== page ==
Next week I have the opportunity to reunite with some of my high school friends. The thought of the 18 year old version of myself is not only a scary mental image (white jeans, polo shirt, Eastland’s and a school letterman jacket) but an interesting reflection on education. Especially when now viewed through the lens of a 21st century educational leader.
Was I READY when I graduated high school?
One of the great educational buzz-phrases in recent years, College and Career Readiness (CCR) has become the noble ambition of PK-12 educational systems across the nation. As an “NCLB” era teacher, my mind, like that of many other educators, immediately thinks of a benchmark score on a standardized assessment.
I guess the answer is “yes, I was ready for college”. I had the requisite HS GPA and ACT score for college admissions. So off to one of the local state universities I went. By the start of my second year I was struggling to maintain sufficient grades. I found myself woefully un-prepared for the rigors of pseudo-independent learning. Lack of study skills? Insufficient exposure to critical thinking? Poor reading endurance? Not really any one of those but rather a combination of all them and more. (I don’t fault my high school or college instructors – I had many great ones, for whom I am very grateful.)
Fortunately we have continued to evolve our definition what it truly means to be ready for college and careers to become more than simply a test score. The Common Core State Standards (CCSS) are grounded in the concept of CCR.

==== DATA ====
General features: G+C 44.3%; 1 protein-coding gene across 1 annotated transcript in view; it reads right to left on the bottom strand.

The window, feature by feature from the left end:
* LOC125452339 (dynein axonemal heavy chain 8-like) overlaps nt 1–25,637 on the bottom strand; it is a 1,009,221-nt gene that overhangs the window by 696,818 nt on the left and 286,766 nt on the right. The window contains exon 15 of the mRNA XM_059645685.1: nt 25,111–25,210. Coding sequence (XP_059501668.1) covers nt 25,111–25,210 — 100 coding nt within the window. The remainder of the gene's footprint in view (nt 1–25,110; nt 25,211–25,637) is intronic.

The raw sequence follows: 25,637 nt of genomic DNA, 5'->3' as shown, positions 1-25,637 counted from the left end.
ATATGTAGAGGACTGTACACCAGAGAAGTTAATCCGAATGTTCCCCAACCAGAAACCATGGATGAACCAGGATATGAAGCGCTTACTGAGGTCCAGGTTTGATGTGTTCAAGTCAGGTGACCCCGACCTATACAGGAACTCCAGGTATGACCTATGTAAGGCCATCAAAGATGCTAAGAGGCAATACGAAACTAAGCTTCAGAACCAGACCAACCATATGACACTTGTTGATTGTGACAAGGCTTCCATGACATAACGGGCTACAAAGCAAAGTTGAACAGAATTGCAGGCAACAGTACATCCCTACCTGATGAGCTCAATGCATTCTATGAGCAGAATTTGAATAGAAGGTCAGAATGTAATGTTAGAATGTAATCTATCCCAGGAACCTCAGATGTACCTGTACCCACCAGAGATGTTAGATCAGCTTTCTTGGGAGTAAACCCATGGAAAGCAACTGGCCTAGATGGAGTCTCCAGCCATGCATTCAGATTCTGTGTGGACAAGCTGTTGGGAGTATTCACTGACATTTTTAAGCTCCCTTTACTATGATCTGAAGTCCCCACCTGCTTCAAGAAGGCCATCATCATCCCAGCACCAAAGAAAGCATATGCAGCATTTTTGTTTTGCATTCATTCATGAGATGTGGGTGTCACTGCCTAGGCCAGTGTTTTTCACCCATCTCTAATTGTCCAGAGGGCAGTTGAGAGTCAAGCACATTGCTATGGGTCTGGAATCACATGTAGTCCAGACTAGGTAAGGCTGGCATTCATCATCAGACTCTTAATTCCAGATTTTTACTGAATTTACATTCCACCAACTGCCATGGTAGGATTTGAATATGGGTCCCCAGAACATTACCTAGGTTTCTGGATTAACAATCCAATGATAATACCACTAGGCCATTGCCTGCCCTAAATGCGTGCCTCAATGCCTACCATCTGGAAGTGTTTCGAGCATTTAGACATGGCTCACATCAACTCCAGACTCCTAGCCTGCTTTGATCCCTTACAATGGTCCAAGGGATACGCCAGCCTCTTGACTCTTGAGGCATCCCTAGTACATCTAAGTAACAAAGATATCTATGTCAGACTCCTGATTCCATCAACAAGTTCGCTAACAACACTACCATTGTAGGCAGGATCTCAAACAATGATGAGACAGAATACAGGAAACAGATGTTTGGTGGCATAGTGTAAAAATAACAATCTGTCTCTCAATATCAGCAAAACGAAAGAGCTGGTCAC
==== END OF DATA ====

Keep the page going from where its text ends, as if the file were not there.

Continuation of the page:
This is progress…right?
Enter now the ever-growing and frequently publicized outcry against the CCSS and the woes of standardized tests. (“The Cure for the Common Core” and “Testing is Killing Learning” are some of the few.) The cost of college continues to rise, the student loan debt in the country now exceeds all other personal debt, and graduates are struggling to find jobs in their careers of choice. (We do have more highly educated baristas than any other country though.)
So where does that leave educational policy makers, administrators and most importantly, teachers?
College and Career Readiness needs a makeover, again. We need to build upon the already strong foundation of benchmark test scores and standards, a new concept of College and Career Experiences. Students need to experience “college” and “career” in secondary schools. Independent study, dual credit classes, blended learning, internships, integrated career courses, etc…are nothing new in education.
But to what extent are we expecting these experiences for all students or simply offering them? What if by the time our current 5th grade students graduate high school, the Class of 2020, we expected each of them to have these experiences? What if we established graduation requirements that better mirrored the world of 2020? What if our high schools were transformed into career prep institutions designed around career clusters?
Courageous leaders empowering teachers, embracing the possibilities, and harnessing the true power technology can make this become a reality. It already is.
What do you think?
- What institutional practices and systems impede this kind of innovation?
- What would it take to integrate “departments” within our secondary schools?
- How can we better prepare our students for the world they will inherit?
One final thought…
I am a big fan of TED (Ideas Worth Spreading, not the talking teddy-bear movie with Marky Mark). While not a talk on education, Erik Brynjolfsson’s TED talk “The Key to Growth? Race with the Machines” hints at the next generation of managers/leaders being able to truly harness the power of technology and innovation to make a difference.
Just think about the possibilities that exist with one simple idea – MIT’s OpenCourseWare. Free classes, lectures, materials, etc… from MIT?
So thankful the fashion trends have changed since the 90’s…let’s give College and Career Readiness that same kind of makeover.